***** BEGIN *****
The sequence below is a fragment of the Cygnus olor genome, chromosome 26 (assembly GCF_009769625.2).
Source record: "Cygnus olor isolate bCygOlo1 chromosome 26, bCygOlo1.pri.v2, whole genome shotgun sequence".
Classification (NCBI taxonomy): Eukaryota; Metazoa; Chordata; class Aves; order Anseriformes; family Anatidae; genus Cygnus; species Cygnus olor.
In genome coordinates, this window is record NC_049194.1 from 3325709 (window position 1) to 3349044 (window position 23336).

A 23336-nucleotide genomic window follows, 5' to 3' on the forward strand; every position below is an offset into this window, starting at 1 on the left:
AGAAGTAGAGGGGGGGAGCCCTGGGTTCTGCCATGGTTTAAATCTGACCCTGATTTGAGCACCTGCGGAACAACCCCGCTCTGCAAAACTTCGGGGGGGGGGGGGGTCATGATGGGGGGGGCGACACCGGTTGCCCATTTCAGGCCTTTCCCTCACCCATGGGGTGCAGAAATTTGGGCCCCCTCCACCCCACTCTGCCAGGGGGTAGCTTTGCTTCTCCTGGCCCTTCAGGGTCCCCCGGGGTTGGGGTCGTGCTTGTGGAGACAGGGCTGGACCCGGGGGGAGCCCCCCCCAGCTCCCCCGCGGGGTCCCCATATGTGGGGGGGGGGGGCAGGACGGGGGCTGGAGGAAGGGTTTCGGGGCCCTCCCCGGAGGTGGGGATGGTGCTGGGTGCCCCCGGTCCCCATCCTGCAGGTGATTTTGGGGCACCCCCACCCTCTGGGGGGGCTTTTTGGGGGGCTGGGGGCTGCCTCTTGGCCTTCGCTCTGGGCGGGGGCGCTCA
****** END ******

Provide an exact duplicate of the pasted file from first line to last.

The sequence below is a fragment of the Cygnus olor genome, chromosome 26 (assembly GCF_009769625.2).
Source record: "Cygnus olor isolate bCygOlo1 chromosome 26, bCygOlo1.pri.v2, whole genome shotgun sequence".
Classification (NCBI taxonomy): Eukaryota; Metazoa; Chordata; class Aves; order Anseriformes; family Anatidae; genus Cygnus; species Cygnus olor.
In genome coordinates, this window is record NC_049194.1 from 3325709 (window position 1) to 3349044 (window position 23336).

A 23336-nucleotide genomic window follows, 5' to 3' on the forward strand; every position below is an offset into this window, starting at 1 on the left:
AGAAGTAGAGGGGGGGAGCCCTGGGTTCTGCCATGGTTTAAATCTGACCCTGATTTGAGCACCTGCGGAACAACCCCGCTCTGCAAAACTTCGGGGGGGGGGGGGGTCATGATGGGGGGGGCGACACCGGTTGCCCATTTCAGGCCTTTCCCTCACCCATGGGGTGCAGAAATTTGGGCCCCCTCCACCCCACTCTGCCAGGGGGTAGCTTTGCTTCTCCTGGCCCTTCAGGGTCCCCCGGGGTTGGGGTCGTGCTTGTGGAGACAGGGCTGGACCCGGGGGGAGCCCCCCCCAGCTCCCCCGCGGGGTCCCCATATGTGGGGGGGGGGGGCAGGACGGGGGCTGGAGGAAGGGTTTCGGGGCCCTCCCCGGAGGTGGGGATGGTGCTGGGTGCCCCCGGTCCCCATCCTGCAGGTGATTTTGGGGCACCCCCACCCTCTGGGGGGGCTTTTTGGGGGGCTGGGGGCTGCCTCTTGGCCTTCGCTCTGGGCGGGGGCGCTCA